the anti-aesthetic

It is held by some that photography grounds the anti-aesthetic argument. This argument in postmodernism was directed at the idea of medium specificity as a market of artistic value held was a central assumption of American modernist aesthetics (eg., Clement Greenberg).  The unique specificity of each artistic medium was used to justify the supposed evolution of modern art from figuration to abstraction; an art that was anithetical to the kisch of  of commercial culture. 

The anti-aesthetic argument is held by Pierre Bourdieu in Photography: A Middle -Brow Art (1965), where he stated  that there is no aesthetics in photography. It merely borrows aesthetic notions such as self-expressiveness, originality, singularity etc  from the other arts.

The anti-aesthetic position, aimed to displace a formalist  modernism that reduced aesthetics to questions of the autonomy of art, beauty, essentialism, artistic genius and visual pleasure. As defended by Clement  Greenberg and Michael Fried  this form of modernism held that each art aimed to project and investigate the literal properties of its own support.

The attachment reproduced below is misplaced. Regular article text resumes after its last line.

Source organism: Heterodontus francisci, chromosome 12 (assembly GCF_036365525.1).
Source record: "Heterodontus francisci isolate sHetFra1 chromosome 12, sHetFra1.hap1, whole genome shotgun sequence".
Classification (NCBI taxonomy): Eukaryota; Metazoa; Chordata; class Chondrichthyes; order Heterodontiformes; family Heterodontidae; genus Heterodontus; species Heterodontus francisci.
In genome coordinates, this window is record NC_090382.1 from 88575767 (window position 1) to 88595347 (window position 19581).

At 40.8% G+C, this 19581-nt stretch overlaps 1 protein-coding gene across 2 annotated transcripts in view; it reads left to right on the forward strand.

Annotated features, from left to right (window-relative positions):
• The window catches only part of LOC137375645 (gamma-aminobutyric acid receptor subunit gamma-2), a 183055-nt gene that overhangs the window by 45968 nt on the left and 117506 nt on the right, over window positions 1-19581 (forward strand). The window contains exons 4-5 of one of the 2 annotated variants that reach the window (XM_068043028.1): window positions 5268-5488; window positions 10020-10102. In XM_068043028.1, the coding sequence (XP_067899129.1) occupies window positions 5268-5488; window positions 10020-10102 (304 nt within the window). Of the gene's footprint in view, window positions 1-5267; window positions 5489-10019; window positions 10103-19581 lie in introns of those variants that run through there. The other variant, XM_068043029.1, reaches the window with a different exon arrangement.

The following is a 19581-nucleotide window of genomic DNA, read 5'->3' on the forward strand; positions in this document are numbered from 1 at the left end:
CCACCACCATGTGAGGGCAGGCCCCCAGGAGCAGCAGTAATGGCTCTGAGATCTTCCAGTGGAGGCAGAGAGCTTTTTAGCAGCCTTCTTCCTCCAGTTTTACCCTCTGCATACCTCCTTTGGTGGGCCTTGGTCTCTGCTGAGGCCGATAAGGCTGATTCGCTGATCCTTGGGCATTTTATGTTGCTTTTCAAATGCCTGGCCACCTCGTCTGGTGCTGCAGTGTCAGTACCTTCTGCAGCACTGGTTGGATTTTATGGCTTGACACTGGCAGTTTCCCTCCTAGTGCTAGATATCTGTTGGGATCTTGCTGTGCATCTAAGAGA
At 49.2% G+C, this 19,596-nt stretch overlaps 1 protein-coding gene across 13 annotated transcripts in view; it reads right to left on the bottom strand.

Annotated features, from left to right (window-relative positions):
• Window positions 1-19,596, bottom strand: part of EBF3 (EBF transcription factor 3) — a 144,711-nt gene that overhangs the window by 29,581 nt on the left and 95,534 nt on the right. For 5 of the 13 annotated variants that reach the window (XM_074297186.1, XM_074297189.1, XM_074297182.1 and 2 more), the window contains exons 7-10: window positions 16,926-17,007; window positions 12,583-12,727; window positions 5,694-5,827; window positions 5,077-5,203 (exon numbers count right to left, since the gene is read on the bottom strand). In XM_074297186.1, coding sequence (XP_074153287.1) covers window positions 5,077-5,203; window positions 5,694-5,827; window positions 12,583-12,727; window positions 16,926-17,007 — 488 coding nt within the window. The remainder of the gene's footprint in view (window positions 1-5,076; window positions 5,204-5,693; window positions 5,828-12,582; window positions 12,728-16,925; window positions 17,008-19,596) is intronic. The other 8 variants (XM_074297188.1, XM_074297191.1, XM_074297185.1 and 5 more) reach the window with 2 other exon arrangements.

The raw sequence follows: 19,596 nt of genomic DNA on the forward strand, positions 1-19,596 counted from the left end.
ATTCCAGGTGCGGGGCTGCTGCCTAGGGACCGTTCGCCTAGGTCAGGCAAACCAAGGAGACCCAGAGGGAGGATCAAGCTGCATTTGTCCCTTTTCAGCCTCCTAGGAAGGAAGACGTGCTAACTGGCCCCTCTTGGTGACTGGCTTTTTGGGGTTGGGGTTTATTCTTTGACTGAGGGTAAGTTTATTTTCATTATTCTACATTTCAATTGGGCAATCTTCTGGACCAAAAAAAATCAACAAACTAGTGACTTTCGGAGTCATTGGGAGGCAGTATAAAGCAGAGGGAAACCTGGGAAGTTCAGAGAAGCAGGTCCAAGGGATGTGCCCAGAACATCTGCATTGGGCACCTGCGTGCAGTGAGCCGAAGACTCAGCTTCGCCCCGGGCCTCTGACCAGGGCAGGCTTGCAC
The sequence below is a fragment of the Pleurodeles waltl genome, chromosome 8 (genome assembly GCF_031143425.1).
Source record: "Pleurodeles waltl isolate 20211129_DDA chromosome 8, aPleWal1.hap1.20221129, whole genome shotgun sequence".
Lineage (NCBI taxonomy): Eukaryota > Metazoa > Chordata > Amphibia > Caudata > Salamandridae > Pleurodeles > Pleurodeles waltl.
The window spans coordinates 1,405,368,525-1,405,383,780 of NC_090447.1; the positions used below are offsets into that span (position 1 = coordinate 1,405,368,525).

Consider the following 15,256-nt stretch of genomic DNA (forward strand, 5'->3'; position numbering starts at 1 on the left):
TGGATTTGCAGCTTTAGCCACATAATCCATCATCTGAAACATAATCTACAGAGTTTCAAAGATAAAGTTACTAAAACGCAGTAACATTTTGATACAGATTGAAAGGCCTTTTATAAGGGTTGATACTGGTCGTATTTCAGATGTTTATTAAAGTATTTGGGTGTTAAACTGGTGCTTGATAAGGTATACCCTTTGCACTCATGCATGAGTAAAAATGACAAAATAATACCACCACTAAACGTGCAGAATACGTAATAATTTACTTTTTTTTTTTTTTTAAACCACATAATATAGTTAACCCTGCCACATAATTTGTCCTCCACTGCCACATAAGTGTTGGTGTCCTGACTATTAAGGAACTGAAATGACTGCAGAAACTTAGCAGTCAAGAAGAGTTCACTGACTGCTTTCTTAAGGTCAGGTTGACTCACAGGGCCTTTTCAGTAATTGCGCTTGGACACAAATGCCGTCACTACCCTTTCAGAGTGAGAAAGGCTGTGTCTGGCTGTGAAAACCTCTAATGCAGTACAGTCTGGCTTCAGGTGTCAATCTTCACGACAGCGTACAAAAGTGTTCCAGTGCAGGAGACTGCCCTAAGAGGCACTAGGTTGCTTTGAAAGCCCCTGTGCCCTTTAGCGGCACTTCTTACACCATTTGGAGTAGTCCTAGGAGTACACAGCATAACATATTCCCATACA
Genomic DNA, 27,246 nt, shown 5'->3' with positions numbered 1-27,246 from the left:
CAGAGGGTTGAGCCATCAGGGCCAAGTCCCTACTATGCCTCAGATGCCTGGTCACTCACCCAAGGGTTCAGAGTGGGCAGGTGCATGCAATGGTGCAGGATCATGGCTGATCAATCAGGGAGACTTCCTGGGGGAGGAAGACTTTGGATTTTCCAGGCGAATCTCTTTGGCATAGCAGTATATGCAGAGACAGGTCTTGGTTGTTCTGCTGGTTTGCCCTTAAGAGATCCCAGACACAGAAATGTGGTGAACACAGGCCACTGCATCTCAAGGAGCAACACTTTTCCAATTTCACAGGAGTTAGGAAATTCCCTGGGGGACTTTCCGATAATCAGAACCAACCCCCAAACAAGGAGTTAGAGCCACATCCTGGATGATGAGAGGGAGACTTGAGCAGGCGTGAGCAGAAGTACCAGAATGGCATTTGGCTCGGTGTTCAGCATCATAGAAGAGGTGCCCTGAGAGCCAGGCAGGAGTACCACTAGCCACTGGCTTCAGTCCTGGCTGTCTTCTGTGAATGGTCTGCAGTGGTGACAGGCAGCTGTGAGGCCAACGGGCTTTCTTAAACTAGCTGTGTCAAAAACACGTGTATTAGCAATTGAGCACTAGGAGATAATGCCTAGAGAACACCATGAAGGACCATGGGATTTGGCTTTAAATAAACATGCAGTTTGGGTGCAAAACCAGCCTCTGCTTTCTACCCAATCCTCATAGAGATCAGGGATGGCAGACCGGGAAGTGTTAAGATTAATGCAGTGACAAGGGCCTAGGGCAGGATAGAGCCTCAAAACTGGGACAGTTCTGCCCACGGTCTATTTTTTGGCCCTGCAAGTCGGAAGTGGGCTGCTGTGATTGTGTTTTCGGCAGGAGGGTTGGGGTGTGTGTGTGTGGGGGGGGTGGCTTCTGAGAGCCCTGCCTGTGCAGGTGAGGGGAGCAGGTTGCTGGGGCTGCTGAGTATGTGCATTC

In her essay, A Note on Photography and  the Simulacral, Rosalind Krauss held that all art must accept its transformation by photography, which is to say that art foregoes its traditional aesthetic critieria.

One  assumption of the anti aesthetic position is that photography is a simple representation of reality. However, photography is a multiplicity that has always been contingent on strategies, materialism,  readings, uses and assemblages of multiple and contradictory discourses and powers.